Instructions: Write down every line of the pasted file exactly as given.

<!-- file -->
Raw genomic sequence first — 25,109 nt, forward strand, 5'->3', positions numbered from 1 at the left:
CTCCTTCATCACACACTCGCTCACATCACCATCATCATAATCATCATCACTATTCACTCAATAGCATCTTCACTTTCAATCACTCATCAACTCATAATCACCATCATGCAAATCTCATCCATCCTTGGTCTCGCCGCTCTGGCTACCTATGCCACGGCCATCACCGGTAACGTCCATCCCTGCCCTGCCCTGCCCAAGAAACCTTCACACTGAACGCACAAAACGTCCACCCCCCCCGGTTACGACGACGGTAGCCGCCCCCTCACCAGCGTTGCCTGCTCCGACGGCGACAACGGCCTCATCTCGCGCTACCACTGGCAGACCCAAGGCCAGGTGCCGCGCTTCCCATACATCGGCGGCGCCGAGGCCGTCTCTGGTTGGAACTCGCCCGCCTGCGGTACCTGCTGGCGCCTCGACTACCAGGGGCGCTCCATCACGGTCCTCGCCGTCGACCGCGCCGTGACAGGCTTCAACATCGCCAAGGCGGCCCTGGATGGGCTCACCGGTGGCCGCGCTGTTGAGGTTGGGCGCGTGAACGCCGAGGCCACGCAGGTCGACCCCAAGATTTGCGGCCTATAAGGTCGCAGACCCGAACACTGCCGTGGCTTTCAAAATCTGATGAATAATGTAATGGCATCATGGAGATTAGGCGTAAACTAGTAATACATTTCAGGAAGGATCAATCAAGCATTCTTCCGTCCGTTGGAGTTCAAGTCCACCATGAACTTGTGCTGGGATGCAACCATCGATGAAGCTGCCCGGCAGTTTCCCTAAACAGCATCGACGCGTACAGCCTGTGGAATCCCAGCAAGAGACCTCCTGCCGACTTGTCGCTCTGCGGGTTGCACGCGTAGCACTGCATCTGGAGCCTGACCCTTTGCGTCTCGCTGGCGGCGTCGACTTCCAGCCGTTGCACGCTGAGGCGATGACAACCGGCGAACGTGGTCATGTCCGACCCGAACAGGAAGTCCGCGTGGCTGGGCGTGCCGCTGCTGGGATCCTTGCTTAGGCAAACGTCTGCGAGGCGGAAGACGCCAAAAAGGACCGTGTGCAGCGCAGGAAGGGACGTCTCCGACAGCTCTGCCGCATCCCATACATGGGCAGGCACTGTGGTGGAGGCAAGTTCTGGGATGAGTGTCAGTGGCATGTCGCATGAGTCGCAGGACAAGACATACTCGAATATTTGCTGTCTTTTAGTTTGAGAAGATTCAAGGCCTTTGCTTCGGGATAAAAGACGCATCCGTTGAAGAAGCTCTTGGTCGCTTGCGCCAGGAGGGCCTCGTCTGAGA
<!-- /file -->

Raw genomic sequence first — 25,109 nt, forward strand, 5'->3', positions numbered from 1 at the left:
CTCCTTCATCACACACTCGCTCACATCACCATCATCATAATCATCATCACTATTCACTCAATAGCATCTTCACTTTCAATCACTCATCAACTCATAATCACCATCATGCAAATCTCATCCATCCTTGGTCTCGCCGCTCTGGCTACCTATGCCACGGCCATCACCGGTAACGTCCATCCCTGCCCTGCCCTGCCCAAGAAACCTTCACACTGAACGCACAAAACGTCCACCCCCCCCGGTTACGACGACGGTAGCCGCCCCCTCACCAGCGTTGCCTGCTCCGACGGCGACAACGGCCTCATCTCGCGCTACCACTGGCAGACCCAAGGCCAGGTGCCGCGCTTCCCATACATCGGCGGCGCCGAGGCCGTCTCTGGTTGGAACTCGCCCGCCTGCGGTACCTGCTGGCGCCTCGACTACCAGGGGCGCTCCATCACGGTCCTCGCCGTCGACCGCGCCGTGACAGGCTTCAACATCGCCAAGGCGGCCCTGGATGGGCTCACCGGTGGCCGCGCTGTTGAGGTTGGGCGCGTGAACGCCGAGGCCACGCAGGTCGACCCCAAGATTTGCGGCCTATAAGGTCGCAGACCCGAACACTGCCGTGGCTTTCAAAATCTGATGAATAATGTAATGGCATCATGGAGATTAGGCGTAAACTAGTAATACATTTCAGGAAGGATCAATCAAGCATTCTTCCGTCCGTTGGAGTTCAAGTCCACCATGAACTTGTGCTGGGATGCAACCATCGATGAAGCTGCCCGGCAGTTTCCCTAAACAGCATCGACGCGTACAGCCTGTGGAATCCCAGCAAGAGACCTCCTGCCGACTTGTCGCTCTGCGGGTTGCACGCGTAGCACTGCATCTGGAGCCTGACCCTTTGCGTCTCGCTGGCGGCGTCGACTTCCAGCCGTTGCACGCTGAGGCGATGACAACCGGCGAACGTGGTCATGTCCGACCCGAACAGGAAGTCCGCGTGGCTGGGCGTGCCGCTGCTGGGATCCTTGCTTAGGCAAACGTCTGCGAGGCGGAAGACGCCAAAAAGGACCGTGTGCAGCGCAGGAAGGGACGTCTCCGACAGCTCTGCCGCATCCCATACATGGGCAGGCACTGTGGTGGAGGCAAGTTCTGGGATGAGTGTCAGTGGCATGTCGCATGAGTCGCAGGACAAGACATACTCGAATATTTGCTGTCTTTTAGTTTGAGAAGATTCAAGGCCTTTGCTTCGGGATAAAAGACGCATCCGTTGAAGAAGCTCTTGGTCGCTTGCGCCAGGAGGGCCTCGTCTGAGA